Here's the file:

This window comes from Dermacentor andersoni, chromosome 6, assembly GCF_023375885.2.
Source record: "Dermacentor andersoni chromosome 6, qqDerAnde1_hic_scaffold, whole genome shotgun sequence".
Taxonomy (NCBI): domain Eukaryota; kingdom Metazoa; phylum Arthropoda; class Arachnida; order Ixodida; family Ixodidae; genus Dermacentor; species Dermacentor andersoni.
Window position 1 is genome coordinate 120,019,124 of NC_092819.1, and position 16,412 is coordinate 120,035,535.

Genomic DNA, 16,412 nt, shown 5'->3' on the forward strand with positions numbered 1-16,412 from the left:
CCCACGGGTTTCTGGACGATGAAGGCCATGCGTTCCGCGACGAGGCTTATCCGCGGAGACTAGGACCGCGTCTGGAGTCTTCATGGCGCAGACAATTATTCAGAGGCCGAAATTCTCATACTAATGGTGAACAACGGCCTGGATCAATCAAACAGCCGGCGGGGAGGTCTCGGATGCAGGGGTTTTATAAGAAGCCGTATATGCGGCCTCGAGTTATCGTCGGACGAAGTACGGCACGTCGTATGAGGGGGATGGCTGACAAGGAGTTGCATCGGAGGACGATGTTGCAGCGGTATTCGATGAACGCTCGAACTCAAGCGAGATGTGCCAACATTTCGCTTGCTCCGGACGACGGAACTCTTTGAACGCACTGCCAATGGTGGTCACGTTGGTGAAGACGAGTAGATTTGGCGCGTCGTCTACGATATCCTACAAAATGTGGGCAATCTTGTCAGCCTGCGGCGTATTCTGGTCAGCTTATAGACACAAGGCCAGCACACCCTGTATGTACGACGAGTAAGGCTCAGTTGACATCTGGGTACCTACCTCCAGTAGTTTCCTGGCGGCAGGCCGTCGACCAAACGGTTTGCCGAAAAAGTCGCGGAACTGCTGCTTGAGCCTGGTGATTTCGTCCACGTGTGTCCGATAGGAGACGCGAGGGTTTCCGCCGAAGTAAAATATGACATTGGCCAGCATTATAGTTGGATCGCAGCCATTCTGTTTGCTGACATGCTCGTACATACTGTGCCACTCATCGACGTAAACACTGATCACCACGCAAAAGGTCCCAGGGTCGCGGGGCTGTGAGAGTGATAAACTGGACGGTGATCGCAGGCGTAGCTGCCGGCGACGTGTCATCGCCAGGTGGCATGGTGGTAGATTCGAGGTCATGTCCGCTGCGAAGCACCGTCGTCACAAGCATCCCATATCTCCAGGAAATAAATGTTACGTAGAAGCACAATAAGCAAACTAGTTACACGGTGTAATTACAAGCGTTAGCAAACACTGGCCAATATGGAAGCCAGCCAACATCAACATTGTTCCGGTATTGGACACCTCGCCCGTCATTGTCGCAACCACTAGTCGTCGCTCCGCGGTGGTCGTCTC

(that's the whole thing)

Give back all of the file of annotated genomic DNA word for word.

This window comes from Dermacentor andersoni, chromosome 6, assembly GCF_023375885.2.
Source record: "Dermacentor andersoni chromosome 6, qqDerAnde1_hic_scaffold, whole genome shotgun sequence".
Taxonomy (NCBI): domain Eukaryota; kingdom Metazoa; phylum Arthropoda; class Arachnida; order Ixodida; family Ixodidae; genus Dermacentor; species Dermacentor andersoni.
Window position 1 is genome coordinate 120,019,124 of NC_092819.1, and position 16,412 is coordinate 120,035,535.

Genomic DNA, 16,412 nt, shown 5'->3' on the forward strand with positions numbered 1-16,412 from the left:
CCCACGGGTTTCTGGACGATGAAGGCCATGCGTTCCGCGACGAGGCTTATCCGCGGAGACTAGGACCGCGTCTGGAGTCTTCATGGCGCAGACAATTATTCAGAGGCCGAAATTCTCATACTAATGGTGAACAACGGCCTGGATCAATCAAACAGCCGGCGGGGAGGTCTCGGATGCAGGGGTTTTATAAGAAGCCGTATATGCGGCCTCGAGTTATCGTCGGACGAAGTACGGCACGTCGTATGAGGGGGATGGCTGACAAGGAGTTGCATCGGAGGACGATGTTGCAGCGGTATTCGATGAACGCTCGAACTCAAGCGAGATGTGCCAACATTTCGCTTGCTCCGGACGACGGAACTCTTTGAACGCACTGCCAATGGTGGTCACGTTGGTGAAGACGAGTAGATTTGGCGCGTCGTCTACGATATCCTACAAAATGTGGGCAATCTTGTCAGCCTGCGGCGTATTCTGGTCAGCTTATAGACACAAGGCCAGCACACCCTGTATGTACGACGAGTAAGGCTCAGTTGACATCTGGGTACCTACCTCCAGTAGTTTCCTGGCGGCAGGCCGTCGACCAAACGGTTTGCCGAAAAAGTCGCGGAACTGCTGCTTGAGCCTGGTGATTTCGTCCACGTGTGTCCGATAGGAGACGCGAGGGTTTCCGCCGAAGTAAAATATGACATTGGCCAGCATTATAGTTGGATCGCAGCCATTCTGTTTGCTGACATGCTCGTACATACTGTGCCACTCATCGACGTAAACACTGATCACCACGCAAAAGGTCCCAGGGTCGCGGGGCTGTGAGAGTGATAAACTGGACGGTGATCGCAGGCGTAGCTGCCGGCGACGTGTCATCGCCAGGTGGCATGGTGGTAGATTCGAGGTCATGTCCGCTGCGAAGCACCGTCGTCACAAGCATCCCATATCTCCAGGAAATAAATGTTACGTAGAAGCACAATAAGCAAACTAGTTACACGGTGTAATTACAAGCGTTAGCAAACACTGGCCAATATGGAAGCCAGCCAACATCAACATTGTTCCGGTATTGGACACCTCGCCCGTCATTGTCGCAACCACTAGTCGTCGCTCCGCGGTGGTCGTCTC